"You know what I hate about the Grand Theft Auto series? The damn cops. "
You know what I hate about the Grand Theft Auto series? The damn cops.
The GTA games, as I’m sure you know, have you completing dozens upon dozens of missions for various clients among large sandbox worlds. These missions usually have you doing a lot of illegal stuff – shooting people, stealing money, hijacking cars, and so on and so forth – which naturally attracts the attention of the local law enforcement. This I understand. Furthermore, in a game that essentially lets you do whatever you want, it’s important to keep the police on steady watch so as to prevent the player from getting out of line. The idea of cops in the GTA universe makes sense.
Your wanted level is ranked out of six stars. When a cop spots you pulling a minor offense, you’ll go up to the one-star rating, and the guy will simply chase after you and attempt to punch you to death. (Reasonable.) If you’re evil enough to jack your rating up to two stars – which can be done by simply targeting a cop, and that sometimes happens by accident – you’ll see an abrupt change of attitude. The police constantly know exactly where you are, and as you drive down any given street you’ll see cop cars flying out of nowhere, crashing into your own vehicle, forming metallic barricades before the police step out and riddle you with incessant gunfire. It’s like all the cops who were ever involved in one of those crazy-ass TV car chases were brought together to form the law enforcement unit for an entire city. And you’ve still got four stars to go!
Getting as few as two stars essentially means that you’ve failed any mission you’re currently playing through, as the police make progress near-impossible. Okay, so just don’t attract any attention, right? Yeah, well, the game has other ideas at times. I remember one mission where I was instructed to travel to three designated vans throughout the city and blow them up with grenades, all the while gunning down any rival gang members that might be protecting them. I got to the first one and took out the guards with little fuss. I equipped my grenades, stepped up to the van, pointed myself in the right direction, and hit the button. And then, without warning, without reason, without any instruction from his gamer master, the character did a ninety-degree turn and threw the grenade at a fucking cop car.
When the subject of GTA comes up in message board chat or with friends, I use that example, pulled right out of Vice City Stories, to point out exactly how little progress this series has made in some areas since it hit the big one in 2001. I used to love the series, and in fact there are things I love about Vice City Stories, yet I am getting far too weary of the series’ annoying conventions, like the bastard cops or the awful targeting system. Thank god you can swim in this game, or else I would have lost all hope.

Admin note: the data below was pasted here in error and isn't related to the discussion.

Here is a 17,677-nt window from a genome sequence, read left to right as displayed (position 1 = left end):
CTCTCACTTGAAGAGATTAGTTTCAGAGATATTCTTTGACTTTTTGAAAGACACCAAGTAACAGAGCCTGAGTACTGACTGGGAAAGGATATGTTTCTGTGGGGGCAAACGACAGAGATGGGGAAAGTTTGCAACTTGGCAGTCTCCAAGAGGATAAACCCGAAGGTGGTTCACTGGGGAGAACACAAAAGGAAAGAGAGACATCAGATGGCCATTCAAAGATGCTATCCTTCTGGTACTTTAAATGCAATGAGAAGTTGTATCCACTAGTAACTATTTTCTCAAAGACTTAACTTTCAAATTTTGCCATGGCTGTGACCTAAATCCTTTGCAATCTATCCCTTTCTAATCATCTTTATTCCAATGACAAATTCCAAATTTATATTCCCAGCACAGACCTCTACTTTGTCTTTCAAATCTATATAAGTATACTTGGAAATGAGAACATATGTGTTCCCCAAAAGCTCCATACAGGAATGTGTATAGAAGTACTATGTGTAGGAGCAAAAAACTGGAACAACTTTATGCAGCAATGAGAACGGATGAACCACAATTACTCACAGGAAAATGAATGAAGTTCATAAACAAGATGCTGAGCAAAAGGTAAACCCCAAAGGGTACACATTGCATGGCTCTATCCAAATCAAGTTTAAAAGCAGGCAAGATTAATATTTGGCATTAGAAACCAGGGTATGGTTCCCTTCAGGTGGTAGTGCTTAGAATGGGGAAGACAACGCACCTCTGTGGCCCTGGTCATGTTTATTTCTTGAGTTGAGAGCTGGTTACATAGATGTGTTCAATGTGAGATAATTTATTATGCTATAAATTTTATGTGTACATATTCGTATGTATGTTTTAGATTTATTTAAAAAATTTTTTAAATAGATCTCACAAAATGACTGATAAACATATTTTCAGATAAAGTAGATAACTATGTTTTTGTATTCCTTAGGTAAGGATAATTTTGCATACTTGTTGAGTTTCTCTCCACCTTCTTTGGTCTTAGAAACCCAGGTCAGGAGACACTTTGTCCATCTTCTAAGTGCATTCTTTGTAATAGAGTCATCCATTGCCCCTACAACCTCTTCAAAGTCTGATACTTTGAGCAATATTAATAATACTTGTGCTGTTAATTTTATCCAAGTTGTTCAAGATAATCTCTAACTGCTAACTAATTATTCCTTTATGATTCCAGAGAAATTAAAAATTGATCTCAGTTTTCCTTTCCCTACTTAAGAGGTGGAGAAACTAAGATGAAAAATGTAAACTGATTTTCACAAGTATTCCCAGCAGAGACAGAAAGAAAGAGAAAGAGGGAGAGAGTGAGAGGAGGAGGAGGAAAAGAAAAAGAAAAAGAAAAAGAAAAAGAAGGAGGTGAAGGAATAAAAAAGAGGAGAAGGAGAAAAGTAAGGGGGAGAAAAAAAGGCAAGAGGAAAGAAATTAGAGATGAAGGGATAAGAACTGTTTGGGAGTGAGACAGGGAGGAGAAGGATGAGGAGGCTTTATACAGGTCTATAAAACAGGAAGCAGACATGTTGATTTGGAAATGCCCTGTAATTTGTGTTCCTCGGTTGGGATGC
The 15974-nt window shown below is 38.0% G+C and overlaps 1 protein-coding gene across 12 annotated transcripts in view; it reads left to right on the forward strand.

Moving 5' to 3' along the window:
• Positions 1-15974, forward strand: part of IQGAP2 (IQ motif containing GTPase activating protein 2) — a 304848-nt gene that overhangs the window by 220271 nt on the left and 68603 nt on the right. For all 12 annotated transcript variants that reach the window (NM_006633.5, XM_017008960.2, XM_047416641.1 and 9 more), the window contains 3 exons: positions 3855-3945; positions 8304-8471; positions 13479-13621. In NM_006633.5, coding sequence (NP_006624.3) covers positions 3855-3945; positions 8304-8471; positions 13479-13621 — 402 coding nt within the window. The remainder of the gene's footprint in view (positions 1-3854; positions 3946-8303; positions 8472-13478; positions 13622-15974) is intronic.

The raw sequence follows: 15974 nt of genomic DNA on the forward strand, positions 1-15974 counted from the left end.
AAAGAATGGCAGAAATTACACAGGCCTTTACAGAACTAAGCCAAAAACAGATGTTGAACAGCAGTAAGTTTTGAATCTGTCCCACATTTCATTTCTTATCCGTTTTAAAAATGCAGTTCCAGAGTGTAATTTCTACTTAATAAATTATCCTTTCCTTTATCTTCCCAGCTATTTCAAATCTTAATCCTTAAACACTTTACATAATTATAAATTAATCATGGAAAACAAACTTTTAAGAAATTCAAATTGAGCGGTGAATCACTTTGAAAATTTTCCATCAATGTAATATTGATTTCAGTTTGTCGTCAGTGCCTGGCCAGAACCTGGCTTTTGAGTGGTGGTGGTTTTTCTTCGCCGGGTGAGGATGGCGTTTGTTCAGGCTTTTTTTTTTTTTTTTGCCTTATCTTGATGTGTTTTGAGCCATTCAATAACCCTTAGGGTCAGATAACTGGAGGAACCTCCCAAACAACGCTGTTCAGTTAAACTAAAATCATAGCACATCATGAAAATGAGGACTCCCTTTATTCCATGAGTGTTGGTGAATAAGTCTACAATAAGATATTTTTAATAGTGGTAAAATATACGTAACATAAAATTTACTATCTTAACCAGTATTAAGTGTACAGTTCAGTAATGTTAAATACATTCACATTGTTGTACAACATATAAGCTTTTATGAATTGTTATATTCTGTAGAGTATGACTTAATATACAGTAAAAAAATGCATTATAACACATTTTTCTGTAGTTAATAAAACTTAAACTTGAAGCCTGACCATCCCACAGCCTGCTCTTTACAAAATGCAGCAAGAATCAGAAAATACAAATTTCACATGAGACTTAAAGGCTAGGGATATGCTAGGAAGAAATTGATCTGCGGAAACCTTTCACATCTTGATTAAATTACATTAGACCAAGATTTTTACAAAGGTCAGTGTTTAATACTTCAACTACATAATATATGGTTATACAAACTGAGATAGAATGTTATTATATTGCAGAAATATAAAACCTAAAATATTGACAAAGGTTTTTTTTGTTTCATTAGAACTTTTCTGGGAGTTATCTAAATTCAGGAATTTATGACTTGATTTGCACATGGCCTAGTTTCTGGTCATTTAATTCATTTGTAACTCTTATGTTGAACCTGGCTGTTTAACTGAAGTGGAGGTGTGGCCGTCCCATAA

Vice City Stories is, as far as I can tell, an exact recreation of the game world many of us spent so many good times in when we were playing Vice City a few years ago. That it stars a character who is not Tommy Vercetti and features a set of entirely new missions saves it from being a flat-out port, though the thrill of exploring a brand new GTA game world is unfortunately not here. Yet it’s still amazing that the guys at Rockstar were able to so accurately rebuild Vice City on the tiny PSP screen. The beauty of Vice City Stories isn’t technical – though it does look quite good as far as handheld games go – but in its scope and scale, the sheer size of the world you’re in. This has always been the appeal of the series and they’ve done a magnificent job pulling it off.
I note that one of the improvements Vice City made over its predecessor was its variety in mission design, where every single challenge I was presented with felt like something entirely different from the last. The new game has plenty of firefights and “storming” missions, the kind where you bust into enemy territory give them a face they won’t forget. But it also tries to be all creative every once in a while by presenting a quieter side that no one really wants to see. At one point in the game, a female character challenged me to a race in what appeared to be dune buggies. You’re probably familiar with the GTA series’ checkpoint-based “race” sequences, so I’m sure you’re aware of how tedious they are. Add in the frustration of handling your vehicle with the PSP’s damned analog nub and I’m fairly certain I never had the patience to actually complete this mission.
Which leads me to another point. Control has never been a high point in the series to begin with. Vice City Stories features what is essentially the same control layout we’ve been using since GTA3, but of course made even more complicated by the limited PSP setup. The combat has always felt flawed, and feels even more so when contending with the handheld’s button layout; ditto the camera, which, simplified even further for PSP use, never quite gives you all the freedom you want. With only six action buttons and a lack of a second analog stick, I find it easy to sympathize with Rockstar given their limitations. But that the controls are understandably cramped doesn’t change the fact that they’re cramped.
Vice City Stories gets enough right – particularly when it’s doing the things that have worked for the series in the past, beating up innocent bystanders and all – that at a glance this appears to be a fantastic little miniaturized version of the Vice City we all know and love. Watching someone else play this game for the first time, that’s what I thought. But once control turned over to me, I understood that harsh profanity and shades of pink are not enough to properly represent Rockstar’s ‘80s faux reality. Vice City Stories always looks right, but it never quite FEELS right, and that made me uneasy.
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